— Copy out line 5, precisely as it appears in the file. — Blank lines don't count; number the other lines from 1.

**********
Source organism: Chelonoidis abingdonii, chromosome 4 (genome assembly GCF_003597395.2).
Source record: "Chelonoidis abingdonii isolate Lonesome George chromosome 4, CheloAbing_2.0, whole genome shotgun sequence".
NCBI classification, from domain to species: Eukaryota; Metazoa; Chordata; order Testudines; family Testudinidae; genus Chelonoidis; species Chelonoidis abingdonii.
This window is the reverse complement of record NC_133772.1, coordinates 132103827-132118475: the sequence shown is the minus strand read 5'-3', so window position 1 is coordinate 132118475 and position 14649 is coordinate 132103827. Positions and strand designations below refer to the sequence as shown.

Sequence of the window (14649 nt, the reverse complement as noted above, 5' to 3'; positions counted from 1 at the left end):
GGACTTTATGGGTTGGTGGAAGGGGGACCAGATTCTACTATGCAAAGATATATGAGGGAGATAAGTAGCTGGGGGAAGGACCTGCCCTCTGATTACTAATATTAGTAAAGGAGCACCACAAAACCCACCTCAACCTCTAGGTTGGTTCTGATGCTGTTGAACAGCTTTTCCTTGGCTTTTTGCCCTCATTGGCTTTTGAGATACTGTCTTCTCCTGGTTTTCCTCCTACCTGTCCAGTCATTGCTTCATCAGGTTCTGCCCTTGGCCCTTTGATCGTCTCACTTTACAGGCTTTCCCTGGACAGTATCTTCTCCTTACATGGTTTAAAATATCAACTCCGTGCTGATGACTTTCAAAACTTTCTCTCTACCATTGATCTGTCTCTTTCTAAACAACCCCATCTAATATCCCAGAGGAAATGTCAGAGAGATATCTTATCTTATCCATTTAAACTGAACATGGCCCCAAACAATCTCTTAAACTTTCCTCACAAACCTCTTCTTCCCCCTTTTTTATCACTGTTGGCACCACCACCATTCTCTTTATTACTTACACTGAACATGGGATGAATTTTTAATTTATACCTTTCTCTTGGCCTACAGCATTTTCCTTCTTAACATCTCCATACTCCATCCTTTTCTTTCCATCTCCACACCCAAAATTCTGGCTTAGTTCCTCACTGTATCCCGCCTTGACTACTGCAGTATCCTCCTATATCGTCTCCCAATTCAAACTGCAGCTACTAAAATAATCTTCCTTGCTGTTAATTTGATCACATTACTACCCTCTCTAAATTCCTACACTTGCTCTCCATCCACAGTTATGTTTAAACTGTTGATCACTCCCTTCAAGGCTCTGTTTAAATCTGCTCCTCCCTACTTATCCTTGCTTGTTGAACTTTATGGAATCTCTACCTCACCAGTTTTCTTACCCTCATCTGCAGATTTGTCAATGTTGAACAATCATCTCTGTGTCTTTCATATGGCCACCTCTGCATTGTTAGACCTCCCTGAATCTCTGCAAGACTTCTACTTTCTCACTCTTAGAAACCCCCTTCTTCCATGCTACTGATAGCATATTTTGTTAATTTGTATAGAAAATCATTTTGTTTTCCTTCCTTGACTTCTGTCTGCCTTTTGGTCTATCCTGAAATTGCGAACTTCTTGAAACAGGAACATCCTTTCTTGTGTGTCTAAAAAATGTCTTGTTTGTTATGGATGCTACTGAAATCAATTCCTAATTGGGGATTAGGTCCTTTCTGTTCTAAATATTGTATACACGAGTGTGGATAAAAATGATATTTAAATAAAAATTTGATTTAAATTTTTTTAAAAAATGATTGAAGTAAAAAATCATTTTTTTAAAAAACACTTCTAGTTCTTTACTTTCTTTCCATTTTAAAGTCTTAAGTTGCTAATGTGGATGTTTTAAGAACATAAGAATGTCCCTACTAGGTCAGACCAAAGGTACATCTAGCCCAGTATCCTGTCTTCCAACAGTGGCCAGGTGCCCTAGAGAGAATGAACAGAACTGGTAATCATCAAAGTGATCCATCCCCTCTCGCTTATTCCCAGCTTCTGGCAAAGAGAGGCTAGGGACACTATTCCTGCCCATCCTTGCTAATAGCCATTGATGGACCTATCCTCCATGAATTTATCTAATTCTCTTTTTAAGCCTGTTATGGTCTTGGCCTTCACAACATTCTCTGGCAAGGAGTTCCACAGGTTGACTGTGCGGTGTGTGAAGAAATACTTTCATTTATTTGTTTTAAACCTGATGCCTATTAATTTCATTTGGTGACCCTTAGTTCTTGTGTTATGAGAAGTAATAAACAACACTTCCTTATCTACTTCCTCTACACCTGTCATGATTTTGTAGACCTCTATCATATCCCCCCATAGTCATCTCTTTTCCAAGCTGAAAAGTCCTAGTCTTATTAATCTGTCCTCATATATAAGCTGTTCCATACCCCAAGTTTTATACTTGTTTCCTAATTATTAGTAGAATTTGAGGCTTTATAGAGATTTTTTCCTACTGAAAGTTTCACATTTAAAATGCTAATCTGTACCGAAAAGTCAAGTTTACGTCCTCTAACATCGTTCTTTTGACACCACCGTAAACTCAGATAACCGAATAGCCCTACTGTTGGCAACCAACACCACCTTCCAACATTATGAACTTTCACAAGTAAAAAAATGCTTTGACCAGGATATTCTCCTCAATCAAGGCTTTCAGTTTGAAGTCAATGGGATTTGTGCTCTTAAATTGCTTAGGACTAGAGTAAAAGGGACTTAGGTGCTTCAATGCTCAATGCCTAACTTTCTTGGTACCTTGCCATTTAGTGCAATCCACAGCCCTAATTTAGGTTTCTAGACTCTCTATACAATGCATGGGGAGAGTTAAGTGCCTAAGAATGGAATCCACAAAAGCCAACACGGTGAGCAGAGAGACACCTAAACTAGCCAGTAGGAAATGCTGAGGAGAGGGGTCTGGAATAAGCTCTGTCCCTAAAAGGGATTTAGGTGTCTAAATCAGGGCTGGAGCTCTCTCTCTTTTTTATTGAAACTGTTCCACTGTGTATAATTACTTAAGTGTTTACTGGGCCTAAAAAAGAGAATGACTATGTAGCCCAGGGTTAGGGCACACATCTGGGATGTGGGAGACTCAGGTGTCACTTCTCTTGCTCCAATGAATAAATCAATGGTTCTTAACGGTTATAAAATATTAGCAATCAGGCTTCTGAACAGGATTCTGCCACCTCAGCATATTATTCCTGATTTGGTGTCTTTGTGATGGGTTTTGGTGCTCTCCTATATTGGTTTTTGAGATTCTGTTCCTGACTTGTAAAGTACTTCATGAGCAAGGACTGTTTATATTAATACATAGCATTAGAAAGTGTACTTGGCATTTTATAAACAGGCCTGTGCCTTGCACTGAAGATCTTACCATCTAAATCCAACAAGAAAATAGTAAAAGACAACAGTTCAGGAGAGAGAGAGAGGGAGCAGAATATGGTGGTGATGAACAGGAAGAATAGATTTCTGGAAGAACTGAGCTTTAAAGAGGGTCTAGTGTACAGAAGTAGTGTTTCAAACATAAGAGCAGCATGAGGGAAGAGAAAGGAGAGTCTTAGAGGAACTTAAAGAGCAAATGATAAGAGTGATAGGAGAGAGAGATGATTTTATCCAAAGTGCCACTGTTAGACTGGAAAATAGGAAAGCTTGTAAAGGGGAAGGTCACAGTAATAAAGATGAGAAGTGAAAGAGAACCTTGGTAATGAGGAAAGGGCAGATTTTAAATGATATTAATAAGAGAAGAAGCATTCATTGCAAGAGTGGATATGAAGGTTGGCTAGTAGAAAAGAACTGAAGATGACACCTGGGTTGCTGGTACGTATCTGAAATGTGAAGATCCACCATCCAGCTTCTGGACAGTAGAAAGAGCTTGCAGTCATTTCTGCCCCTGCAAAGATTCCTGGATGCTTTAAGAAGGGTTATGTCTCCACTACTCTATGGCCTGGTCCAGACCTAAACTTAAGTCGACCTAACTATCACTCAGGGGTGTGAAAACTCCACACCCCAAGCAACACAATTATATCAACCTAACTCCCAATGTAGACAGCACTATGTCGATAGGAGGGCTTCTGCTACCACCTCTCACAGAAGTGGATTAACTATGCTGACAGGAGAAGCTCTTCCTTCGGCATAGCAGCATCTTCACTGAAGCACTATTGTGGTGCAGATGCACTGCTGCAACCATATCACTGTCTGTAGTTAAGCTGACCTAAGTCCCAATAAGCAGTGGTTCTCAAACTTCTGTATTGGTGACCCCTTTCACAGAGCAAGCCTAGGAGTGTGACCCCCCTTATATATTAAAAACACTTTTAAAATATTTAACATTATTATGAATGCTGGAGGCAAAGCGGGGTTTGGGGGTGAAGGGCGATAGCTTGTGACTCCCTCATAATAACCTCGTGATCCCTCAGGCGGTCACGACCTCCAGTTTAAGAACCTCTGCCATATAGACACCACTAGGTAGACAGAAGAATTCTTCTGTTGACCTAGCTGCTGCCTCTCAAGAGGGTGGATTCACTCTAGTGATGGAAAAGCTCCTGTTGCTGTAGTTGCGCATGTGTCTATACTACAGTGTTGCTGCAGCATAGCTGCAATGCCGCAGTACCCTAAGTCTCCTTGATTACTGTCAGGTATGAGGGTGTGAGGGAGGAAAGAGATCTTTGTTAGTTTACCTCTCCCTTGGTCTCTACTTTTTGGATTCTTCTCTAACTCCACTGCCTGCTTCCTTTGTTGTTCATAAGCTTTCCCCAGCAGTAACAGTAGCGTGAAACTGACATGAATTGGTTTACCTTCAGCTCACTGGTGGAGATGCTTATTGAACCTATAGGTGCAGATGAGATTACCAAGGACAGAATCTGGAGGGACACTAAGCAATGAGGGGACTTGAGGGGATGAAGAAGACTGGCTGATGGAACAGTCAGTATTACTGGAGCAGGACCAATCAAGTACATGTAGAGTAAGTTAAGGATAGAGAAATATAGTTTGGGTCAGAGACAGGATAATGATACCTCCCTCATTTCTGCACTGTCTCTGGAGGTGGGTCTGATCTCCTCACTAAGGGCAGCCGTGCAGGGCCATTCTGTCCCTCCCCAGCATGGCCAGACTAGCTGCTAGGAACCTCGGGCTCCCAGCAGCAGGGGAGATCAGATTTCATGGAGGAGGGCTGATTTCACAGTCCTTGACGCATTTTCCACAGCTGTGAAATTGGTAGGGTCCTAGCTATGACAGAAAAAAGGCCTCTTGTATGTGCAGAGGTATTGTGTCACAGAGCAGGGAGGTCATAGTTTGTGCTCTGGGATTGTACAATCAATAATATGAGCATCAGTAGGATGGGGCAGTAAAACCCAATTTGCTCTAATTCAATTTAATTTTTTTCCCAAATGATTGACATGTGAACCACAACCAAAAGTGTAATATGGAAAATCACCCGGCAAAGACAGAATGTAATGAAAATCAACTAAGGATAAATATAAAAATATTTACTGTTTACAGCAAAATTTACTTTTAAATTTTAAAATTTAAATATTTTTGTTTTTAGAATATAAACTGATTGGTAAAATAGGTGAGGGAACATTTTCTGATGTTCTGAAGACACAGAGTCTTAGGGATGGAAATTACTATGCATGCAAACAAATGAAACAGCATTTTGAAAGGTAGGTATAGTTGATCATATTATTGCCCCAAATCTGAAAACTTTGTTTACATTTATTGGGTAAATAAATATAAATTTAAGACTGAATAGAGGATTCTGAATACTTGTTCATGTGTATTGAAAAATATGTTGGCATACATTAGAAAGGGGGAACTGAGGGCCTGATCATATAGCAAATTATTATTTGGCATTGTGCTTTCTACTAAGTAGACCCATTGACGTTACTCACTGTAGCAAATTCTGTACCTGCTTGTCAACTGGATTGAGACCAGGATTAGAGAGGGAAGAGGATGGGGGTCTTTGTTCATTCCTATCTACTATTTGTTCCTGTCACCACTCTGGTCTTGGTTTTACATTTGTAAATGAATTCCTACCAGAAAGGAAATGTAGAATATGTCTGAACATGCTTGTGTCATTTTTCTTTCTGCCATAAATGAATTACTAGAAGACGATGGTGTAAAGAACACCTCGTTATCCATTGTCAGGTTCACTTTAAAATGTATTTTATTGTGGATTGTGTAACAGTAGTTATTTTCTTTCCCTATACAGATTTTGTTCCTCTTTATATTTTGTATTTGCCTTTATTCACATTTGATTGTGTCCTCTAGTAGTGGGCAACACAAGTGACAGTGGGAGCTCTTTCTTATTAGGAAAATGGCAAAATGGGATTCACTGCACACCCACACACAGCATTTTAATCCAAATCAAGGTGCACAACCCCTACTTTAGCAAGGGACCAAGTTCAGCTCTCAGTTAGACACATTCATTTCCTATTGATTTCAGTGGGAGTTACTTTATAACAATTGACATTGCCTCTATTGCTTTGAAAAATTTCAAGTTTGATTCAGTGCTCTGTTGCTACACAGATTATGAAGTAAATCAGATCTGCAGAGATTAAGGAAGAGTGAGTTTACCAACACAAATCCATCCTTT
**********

Sequence of the window (14649 nt, the reverse complement as noted above, 5' to 3'; positions counted from 1 at the left end):